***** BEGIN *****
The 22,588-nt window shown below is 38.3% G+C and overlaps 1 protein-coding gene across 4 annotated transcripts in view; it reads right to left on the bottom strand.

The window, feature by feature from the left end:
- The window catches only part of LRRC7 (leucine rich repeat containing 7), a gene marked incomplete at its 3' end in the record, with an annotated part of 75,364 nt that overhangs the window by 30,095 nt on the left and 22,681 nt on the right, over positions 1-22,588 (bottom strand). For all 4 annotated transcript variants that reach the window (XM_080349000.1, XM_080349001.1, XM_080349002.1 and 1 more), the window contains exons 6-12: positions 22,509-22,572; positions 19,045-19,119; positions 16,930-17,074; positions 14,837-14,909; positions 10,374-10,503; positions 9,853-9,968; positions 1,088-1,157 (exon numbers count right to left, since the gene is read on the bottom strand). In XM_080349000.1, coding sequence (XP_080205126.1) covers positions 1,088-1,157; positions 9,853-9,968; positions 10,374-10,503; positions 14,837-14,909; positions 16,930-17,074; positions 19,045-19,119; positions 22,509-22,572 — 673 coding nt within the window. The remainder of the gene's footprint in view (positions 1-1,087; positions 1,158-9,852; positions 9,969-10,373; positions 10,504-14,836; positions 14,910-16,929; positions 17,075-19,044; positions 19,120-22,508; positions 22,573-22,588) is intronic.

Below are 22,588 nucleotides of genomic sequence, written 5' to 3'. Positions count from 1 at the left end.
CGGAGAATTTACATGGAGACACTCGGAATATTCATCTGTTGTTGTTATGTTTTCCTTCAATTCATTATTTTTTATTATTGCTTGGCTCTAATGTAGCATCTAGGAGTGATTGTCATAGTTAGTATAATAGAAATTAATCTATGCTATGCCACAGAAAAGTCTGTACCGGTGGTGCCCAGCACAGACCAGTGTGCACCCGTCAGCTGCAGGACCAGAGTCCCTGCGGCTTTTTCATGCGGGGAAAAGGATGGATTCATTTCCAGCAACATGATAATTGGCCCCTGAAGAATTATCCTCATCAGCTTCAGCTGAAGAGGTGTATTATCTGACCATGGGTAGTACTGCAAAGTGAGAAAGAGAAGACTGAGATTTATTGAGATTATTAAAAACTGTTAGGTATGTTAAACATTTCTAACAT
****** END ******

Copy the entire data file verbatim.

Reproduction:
The 22,588-nt window shown below is 38.3% G+C and overlaps 1 protein-coding gene across 4 annotated transcripts in view; it reads right to left on the bottom strand.

The window, feature by feature from the left end:
- The window catches only part of LRRC7 (leucine rich repeat containing 7), a gene marked incomplete at its 3' end in the record, with an annotated part of 75,364 nt that overhangs the window by 30,095 nt on the left and 22,681 nt on the right, over positions 1-22,588 (bottom strand). For all 4 annotated transcript variants that reach the window (XM_080349000.1, XM_080349001.1, XM_080349002.1 and 1 more), the window contains exons 6-12: positions 22,509-22,572; positions 19,045-19,119; positions 16,930-17,074; positions 14,837-14,909; positions 10,374-10,503; positions 9,853-9,968; positions 1,088-1,157 (exon numbers count right to left, since the gene is read on the bottom strand). In XM_080349000.1, coding sequence (XP_080205126.1) covers positions 1,088-1,157; positions 9,853-9,968; positions 10,374-10,503; positions 14,837-14,909; positions 16,930-17,074; positions 19,045-19,119; positions 22,509-22,572 — 673 coding nt within the window. The remainder of the gene's footprint in view (positions 1-1,087; positions 1,158-9,852; positions 9,969-10,373; positions 10,504-14,836; positions 14,910-16,929; positions 17,075-19,044; positions 19,120-22,508; positions 22,573-22,588) is intronic.

Below are 22,588 nucleotides of genomic sequence, written 5' to 3'. Positions count from 1 at the left end.
CGGAGAATTTACATGGAGACACTCGGAATATTCATCTGTTGTTGTTATGTTTTCCTTCAATTCATTATTTTTTATTATTGCTTGGCTCTAATGTAGCATCTAGGAGTGATTGTCATAGTTAGTATAATAGAAATTAATCTATGCTATGCCACAGAAAAGTCTGTACCGGTGGTGCCCAGCACAGACCAGTGTGCACCCGTCAGCTGCAGGACCAGAGTCCCTGCGGCTTTTTCATGCGGGGAAAAGGATGGATTCATTTCCAGCAACATGATAATTGGCCCCTGAAGAATTATCCTCATCAGCTTCAGCTGAAGAGGTGTATTATCTGACCATGGGTAGTACTGCAAAGTGAGAAAGAGAAGACTGAGATTTATTGAGATTATTAAAAACTGTTAGGTATGTTAAACATTTCTAACAT